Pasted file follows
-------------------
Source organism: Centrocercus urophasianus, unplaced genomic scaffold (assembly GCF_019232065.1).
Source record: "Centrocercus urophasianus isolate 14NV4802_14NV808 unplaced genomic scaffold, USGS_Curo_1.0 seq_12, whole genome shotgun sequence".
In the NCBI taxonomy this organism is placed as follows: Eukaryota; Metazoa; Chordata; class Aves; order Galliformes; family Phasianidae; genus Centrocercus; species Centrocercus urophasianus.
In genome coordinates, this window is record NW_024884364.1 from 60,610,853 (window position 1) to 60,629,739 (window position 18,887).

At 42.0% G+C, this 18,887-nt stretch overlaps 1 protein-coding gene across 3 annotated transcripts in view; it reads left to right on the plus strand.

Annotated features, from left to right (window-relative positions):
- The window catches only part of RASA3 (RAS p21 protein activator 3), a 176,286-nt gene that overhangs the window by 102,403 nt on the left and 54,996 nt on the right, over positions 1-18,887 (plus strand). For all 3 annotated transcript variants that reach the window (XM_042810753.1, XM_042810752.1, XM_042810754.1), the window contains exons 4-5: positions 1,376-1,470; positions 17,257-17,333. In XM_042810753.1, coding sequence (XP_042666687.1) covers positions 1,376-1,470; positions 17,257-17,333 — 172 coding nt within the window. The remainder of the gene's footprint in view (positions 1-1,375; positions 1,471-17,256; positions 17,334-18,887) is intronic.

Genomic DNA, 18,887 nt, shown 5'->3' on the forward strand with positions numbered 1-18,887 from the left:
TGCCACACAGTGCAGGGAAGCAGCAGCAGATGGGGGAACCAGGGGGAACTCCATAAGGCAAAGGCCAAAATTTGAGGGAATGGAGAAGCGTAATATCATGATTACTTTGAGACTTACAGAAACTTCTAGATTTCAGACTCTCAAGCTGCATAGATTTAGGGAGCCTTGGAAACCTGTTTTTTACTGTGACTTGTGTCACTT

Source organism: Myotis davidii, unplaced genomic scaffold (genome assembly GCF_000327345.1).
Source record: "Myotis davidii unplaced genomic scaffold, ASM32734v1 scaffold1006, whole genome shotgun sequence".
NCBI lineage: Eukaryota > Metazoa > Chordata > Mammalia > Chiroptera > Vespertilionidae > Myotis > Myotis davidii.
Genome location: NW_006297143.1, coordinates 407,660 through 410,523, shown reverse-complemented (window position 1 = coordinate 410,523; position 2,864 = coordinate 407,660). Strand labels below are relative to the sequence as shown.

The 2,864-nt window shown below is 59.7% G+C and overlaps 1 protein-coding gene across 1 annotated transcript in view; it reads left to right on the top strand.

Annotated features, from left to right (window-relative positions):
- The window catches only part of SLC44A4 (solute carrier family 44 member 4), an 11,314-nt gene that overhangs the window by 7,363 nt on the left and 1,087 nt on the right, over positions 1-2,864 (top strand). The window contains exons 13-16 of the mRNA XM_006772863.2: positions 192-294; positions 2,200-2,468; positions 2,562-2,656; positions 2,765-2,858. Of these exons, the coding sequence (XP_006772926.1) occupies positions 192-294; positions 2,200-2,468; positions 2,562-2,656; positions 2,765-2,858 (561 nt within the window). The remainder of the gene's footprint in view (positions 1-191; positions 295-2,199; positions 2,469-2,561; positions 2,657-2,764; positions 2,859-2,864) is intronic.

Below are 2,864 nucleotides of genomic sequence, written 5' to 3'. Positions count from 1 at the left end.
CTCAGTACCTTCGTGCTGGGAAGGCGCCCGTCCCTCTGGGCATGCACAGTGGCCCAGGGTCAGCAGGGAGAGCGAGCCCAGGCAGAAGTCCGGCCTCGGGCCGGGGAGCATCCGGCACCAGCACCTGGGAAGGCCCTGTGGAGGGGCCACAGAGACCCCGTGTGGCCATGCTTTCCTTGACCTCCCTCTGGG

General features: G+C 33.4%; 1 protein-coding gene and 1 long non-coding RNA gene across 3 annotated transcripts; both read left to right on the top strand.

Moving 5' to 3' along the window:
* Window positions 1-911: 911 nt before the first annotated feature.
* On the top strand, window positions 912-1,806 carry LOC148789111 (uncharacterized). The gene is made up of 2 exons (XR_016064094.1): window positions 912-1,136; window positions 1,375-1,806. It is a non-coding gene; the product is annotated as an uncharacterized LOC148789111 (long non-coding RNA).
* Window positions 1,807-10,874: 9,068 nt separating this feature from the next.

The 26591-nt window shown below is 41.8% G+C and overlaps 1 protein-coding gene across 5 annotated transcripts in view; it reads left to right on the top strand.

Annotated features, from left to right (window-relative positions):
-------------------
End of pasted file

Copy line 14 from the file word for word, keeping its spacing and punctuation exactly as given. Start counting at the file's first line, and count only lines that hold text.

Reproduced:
The 2,864-nt window shown below is 59.7% G+C and overlaps 1 protein-coding gene across 1 annotated transcript in view; it reads left to right on the top strand.